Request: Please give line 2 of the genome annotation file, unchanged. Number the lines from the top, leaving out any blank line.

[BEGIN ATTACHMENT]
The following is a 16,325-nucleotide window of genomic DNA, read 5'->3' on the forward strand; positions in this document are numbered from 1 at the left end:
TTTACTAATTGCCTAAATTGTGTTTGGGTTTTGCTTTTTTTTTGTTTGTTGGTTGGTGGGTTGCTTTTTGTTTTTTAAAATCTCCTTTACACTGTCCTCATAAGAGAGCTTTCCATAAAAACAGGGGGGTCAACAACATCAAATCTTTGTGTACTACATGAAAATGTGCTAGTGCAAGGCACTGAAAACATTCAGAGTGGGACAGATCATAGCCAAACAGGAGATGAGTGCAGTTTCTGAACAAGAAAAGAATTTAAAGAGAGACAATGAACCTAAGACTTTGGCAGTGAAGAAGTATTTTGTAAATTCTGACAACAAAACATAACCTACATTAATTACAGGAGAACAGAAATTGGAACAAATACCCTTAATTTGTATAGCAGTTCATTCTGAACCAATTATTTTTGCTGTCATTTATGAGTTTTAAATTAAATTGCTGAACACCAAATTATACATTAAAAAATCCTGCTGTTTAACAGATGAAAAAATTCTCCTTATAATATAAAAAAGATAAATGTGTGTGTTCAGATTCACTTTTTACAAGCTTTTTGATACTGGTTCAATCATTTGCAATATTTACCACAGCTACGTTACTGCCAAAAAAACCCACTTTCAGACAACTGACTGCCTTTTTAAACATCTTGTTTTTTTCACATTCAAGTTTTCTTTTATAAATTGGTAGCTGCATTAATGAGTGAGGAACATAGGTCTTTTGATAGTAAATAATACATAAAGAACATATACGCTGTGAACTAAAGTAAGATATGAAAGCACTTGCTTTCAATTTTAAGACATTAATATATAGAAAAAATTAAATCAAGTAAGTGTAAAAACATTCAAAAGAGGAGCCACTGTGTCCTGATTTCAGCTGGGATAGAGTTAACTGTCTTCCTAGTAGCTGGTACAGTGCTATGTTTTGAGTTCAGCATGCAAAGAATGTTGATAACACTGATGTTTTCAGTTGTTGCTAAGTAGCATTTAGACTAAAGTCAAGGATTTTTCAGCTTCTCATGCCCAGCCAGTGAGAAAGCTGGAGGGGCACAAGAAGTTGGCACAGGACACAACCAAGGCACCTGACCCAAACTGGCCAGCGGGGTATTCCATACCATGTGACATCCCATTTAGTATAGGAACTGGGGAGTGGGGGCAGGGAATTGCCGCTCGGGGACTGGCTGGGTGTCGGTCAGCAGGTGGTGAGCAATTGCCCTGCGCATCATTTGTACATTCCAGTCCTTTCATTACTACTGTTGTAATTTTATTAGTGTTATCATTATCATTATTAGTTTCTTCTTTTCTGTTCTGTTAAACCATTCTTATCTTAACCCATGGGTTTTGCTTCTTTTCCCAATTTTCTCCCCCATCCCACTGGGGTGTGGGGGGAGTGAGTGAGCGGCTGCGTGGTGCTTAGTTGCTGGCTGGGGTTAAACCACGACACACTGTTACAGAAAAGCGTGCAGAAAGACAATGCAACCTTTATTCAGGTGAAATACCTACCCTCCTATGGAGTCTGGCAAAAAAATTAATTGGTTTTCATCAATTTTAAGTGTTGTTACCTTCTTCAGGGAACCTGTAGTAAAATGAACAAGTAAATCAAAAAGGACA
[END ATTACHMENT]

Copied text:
TTTACTAATTGCCTAAATTGTGTTTGGGTTTTGCTTTTTTTTTGTTTGTTGGTTGGTGGGTTGCTTTTTGTTTTTTAAAATCTCCTTTACACTGTCCTCATAAGAGAGCTTTCCATAAAAACAGGGGGGTCAACAACATCAAATCTTTGTGTACTACATGAAAATGTGCTAGTGCAAGGCACTGAAAACATTCAGAGTGGGACAGATCATAGCCAAACAGGAGATGAGTGCAGTTTCTGAACAAGAAAAGAATTTAAAGAGAGACAATGAACCTAAGACTTTGGCAGTGAAGAAGTATTTTGTAAATTCTGACAACAAAACATAACCTACATTAATTACAGGAGAACAGAAATTGGAACAAATACCCTTAATTTGTATAGCAGTTCATTCTGAACCAATTATTTTTGCTGTCATTTATGAGTTTTAAATTAAATTGCTGAACACCAAATTATACATTAAAAAATCCTGCTGTTTAACAGATGAAAAAATTCTCCTTATAATATAAAAAAGATAAATGTGTGTGTTCAGATTCACTTTTTACAAGCTTTTTGATACTGGTTCAATCATTTGCAATATTTACCACAGCTACGTTACTGCCAAAAAAACCCACTTTCAGACAACTGACTGCCTTTTTAAACATCTTGTTTTTTTCACATTCAAGTTTTCTTTTATAAATTGGTAGCTGCATTAATGAGTGAGGAACATAGGTCTTTTGATAGTAAATAATACATAAAGAACATATACGCTGTGAACTAAAGTAAGATATGAAAGCACTTGCTTTCAATTTTAAGACATTAATATATAGAAAAAATTAAATCAAGTAAGTGTAAAAACATTCAAAAGAGGAGCCACTGTGTCCTGATTTCAGCTGGGATAGAGTTAACTGTCTTCCTAGTAGCTGGTACAGTGCTATGTTTTGAGTTCAGCATGCAAAGAATGTTGATAACACTGATGTTTTCAGTTGTTGCTAAGTAGCATTTAGACTAAAGTCAAGGATTTTTCAGCTTCTCATGCCCAGCCAGTGAGAAAGCTGGAGGGGCACAAGAAGTTGGCACAGGACACAACCAAGGCACCTGACCCAAACTGGCCAGCGGGGTATTCCATACCATGTGACATCCCATTTAGTATAGGAACTGGGGAGTGGGGGCAGGGAATTGCCGCTCGGGGACTGGCTGGGTGTCGGTCAGCAGGTGGTGAGCAATTGCCCTGCGCATCATTTGTACATTCCAGTCCTTTCATTACTACTGTTGTAATTTTATTAGTGTTATCATTATCATTATTAGTTTCTTCTTTTCTGTTCTGTTAAACCATTCTTATCTTAACCCATGGGTTTTGCTTCTTTTCCCAATTTTCTCCCCCATCCCACTGGGGTGTGGGGGGAGTGAGTGAGCGGCTGCGTGGTGCTTAGTTGCTGGCTGGGGTTAAACCACGACACACTGTTACAGAAAAGCGTGCAGAAAGACAATGCAACCTTTATTCAGGTGAAATACCTACCCTCCTATGGAGTCTGGCAAAAAAATTAATTGGTTTTCATCAATTTTAAGTGTTGTTACCTTCTTCAGGGAACCTGTAGTAAAATGAACAAGTAAATCAAAAAGGACA